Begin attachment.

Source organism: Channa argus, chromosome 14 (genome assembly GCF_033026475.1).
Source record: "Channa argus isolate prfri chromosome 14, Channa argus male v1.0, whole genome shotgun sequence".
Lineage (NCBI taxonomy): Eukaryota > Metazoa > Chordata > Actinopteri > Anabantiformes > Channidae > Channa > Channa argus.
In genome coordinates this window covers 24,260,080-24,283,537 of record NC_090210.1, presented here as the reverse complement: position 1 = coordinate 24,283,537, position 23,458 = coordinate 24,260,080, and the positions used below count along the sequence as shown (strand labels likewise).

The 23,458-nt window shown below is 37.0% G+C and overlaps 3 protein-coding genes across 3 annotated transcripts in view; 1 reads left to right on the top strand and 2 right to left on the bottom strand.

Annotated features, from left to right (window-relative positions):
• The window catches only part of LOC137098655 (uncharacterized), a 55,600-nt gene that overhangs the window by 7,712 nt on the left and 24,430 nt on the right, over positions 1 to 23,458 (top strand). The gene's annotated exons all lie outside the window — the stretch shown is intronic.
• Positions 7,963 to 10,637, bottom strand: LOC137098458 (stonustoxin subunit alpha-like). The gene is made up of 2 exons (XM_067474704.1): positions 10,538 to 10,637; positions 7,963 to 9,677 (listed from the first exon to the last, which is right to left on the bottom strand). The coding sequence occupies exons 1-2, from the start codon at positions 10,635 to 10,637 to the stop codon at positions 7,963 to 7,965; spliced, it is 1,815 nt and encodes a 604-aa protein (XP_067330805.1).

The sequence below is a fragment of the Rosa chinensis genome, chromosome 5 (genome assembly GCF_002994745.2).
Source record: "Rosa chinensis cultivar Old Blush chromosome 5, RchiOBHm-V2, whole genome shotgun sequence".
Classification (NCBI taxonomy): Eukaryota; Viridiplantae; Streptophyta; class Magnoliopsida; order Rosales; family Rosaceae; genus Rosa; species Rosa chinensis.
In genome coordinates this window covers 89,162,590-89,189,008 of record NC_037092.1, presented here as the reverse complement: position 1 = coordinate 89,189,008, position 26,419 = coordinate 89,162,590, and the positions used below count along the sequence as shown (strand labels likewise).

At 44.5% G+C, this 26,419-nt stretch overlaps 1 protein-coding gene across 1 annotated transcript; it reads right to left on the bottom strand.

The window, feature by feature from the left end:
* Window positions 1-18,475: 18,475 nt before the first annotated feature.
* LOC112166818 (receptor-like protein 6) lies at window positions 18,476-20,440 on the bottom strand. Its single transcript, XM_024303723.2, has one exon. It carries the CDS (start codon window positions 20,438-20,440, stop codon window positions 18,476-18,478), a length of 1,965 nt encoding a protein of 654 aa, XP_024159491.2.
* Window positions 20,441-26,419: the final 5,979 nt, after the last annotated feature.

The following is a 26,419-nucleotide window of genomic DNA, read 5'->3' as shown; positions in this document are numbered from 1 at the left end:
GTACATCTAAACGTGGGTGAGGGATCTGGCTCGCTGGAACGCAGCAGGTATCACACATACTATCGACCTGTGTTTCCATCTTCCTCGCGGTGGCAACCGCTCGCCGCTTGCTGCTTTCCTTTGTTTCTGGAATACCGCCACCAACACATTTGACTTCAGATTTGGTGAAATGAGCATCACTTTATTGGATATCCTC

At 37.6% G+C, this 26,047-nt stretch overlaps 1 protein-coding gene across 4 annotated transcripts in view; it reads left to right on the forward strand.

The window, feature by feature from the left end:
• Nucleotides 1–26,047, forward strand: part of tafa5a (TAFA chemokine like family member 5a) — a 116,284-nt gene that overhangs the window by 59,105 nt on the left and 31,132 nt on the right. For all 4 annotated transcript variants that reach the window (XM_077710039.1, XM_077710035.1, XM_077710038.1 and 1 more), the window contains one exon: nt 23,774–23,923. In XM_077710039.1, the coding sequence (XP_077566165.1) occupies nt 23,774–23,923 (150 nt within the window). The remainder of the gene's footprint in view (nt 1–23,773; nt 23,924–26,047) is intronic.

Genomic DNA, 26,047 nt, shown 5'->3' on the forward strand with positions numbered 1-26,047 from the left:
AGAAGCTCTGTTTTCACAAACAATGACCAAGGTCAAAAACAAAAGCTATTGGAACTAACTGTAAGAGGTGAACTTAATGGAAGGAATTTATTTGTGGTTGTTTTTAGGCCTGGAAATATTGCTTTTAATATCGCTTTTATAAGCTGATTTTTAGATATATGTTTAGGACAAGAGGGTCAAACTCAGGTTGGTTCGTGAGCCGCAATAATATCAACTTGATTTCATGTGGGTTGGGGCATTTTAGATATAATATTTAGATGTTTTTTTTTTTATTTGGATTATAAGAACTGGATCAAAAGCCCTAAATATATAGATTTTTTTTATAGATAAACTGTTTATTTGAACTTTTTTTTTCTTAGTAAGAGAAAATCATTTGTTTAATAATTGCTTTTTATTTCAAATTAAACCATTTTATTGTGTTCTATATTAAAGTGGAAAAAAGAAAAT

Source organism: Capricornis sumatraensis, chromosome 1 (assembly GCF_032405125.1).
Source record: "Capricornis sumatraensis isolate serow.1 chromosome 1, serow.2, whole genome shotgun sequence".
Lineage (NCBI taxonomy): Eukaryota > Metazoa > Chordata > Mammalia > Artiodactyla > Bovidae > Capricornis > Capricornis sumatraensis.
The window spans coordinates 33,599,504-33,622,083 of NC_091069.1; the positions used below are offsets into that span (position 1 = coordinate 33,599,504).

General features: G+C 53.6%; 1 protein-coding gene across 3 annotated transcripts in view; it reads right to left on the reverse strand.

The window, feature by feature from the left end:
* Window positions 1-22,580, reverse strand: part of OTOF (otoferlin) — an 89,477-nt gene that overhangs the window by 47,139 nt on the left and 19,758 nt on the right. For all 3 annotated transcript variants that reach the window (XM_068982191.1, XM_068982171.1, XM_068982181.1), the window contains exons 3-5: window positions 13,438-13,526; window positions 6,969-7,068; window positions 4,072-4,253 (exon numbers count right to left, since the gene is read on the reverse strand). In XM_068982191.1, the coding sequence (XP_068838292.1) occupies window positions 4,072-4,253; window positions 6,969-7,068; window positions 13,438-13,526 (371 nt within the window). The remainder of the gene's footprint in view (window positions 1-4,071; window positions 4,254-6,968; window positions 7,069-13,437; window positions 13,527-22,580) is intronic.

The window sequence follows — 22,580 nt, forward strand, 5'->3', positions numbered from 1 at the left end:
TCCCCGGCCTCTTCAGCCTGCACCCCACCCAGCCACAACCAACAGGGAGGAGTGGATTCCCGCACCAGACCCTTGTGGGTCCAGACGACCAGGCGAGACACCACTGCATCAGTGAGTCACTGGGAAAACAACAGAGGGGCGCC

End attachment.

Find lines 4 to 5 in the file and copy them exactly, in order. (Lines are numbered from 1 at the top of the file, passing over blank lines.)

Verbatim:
In genome coordinates this window covers 24,260,080-24,283,537 of record NC_090210.1, presented here as the reverse complement: position 1 = coordinate 24,283,537, position 23,458 = coordinate 24,260,080, and the positions used below count along the sequence as shown (strand labels likewise).

The 23,458-nt window shown below is 37.0% G+C and overlaps 3 protein-coding genes across 3 annotated transcripts in view; 1 reads left to right on the top strand and 2 right to left on the bottom strand.